Port forwarding on your Mac for easier development

Why Port forward?

When doing development for this site I wanted to have a local setup that would run Ghost. This could be done with vagrant and some other goodies, but for the sake of time I just wanted to run ghost and deploy to production.

Typically, the way we do this is to use vagrat, XAMPP, or an equivilant server setup, make an entry in your computers host file, then configure a vhost on apache or nginx to point to the url we want, in this case imperativedesign.net.

When you run ghost though, it doesn's serve requests on port 80 my dev setup serves them on port 2368. That means you can't just add an entry in your host file, and go to imperativedesign.net and be working locally.

To jump this hurdle we can either suffix the url with :2368 ( which looks ugly ) or we can point port 80 to port 2368. I like the latter approach.

Making it happen

In the past, I used to use the *nix utility ipfw but in Yosemite it was deprecated. So that leaves us with port forwading with anchors.

Step 1: Create a forwarding rule

The first step is to create a file that contains forwarding rules.

#sudo vim /etc/pf.anchors/dev.forwarding
rdr pass on lo0 inet proto tcp from any to port 80 -> port 2368  


Step2: Create a port forwarding config file
#sudo vim /etc/pf-dev.conf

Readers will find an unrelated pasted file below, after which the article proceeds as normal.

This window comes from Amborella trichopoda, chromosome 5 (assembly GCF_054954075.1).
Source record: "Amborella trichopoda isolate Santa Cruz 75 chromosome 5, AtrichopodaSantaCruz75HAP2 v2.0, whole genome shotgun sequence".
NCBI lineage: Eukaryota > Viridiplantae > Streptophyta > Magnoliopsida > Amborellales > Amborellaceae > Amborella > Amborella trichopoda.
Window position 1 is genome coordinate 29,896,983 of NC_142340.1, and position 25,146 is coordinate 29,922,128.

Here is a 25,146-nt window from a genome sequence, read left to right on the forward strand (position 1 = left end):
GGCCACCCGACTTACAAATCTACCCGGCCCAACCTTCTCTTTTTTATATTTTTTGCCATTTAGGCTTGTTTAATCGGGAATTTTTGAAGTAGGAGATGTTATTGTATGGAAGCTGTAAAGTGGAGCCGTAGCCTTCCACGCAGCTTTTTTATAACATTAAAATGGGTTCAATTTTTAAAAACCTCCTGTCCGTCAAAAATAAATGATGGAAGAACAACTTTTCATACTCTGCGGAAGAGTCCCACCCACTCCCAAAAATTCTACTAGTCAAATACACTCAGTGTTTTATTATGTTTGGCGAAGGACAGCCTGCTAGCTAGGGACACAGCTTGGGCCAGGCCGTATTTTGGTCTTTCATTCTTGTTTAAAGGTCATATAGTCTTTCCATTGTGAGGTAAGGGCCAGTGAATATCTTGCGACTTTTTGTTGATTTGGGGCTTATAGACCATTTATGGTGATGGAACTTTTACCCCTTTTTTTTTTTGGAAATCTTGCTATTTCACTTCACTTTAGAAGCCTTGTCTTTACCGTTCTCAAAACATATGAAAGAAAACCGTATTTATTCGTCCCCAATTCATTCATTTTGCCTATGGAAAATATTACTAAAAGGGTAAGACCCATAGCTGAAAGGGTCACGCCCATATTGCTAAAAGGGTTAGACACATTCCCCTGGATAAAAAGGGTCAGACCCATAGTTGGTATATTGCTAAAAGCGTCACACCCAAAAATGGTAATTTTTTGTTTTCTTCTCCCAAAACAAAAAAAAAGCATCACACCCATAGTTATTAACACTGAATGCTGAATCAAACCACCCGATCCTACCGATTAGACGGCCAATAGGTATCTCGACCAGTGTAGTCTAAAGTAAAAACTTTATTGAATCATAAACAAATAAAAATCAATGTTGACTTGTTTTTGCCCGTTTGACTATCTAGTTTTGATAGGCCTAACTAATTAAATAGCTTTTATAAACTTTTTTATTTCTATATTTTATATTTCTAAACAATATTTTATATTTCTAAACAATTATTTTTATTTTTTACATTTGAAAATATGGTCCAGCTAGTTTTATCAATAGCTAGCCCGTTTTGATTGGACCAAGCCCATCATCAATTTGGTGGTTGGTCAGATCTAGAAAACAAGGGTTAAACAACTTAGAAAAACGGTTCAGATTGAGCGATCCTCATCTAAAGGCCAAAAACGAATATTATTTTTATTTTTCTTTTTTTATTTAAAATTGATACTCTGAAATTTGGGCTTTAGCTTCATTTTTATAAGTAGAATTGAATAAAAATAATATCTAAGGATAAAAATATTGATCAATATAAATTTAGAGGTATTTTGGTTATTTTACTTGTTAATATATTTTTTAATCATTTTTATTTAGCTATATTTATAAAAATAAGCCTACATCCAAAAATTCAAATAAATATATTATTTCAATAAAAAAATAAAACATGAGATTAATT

rdr-anchor "forwarding"  
load anchor "forwarding" from "/etc/pf.anchors/eclipse.tomcat.forwarding"

#Note: ^^^ you need an emptly newline at the bottom of the file or it wont work.     
Step 3: Apply the rule
sudo pfctl -ef /etc/pf-dev.conf  
Step 4: Lastly enter a rule in your host file

This last step ensures all requests to aka localhost go to your mapped port.

#sudo vim /etc/host
//....Stuff above    imperativedesign.net  

Voila, now anytime I try to go to imperativedesign.net it redirects to my local development environment running on port 2368. You can use this same technique to map local php instances running on something like Nginx and port 8080 or anything else you can think of.

Turning it off when your'e done

The last step is just to turn it off when you finish so requests go to the right place. This is simple, just type:

sudo pfctl -d

sudo pfctl -F all -f /etc/pf.conf  

The first command flushes our custom config rules.
The next command reload's the default mac port configs.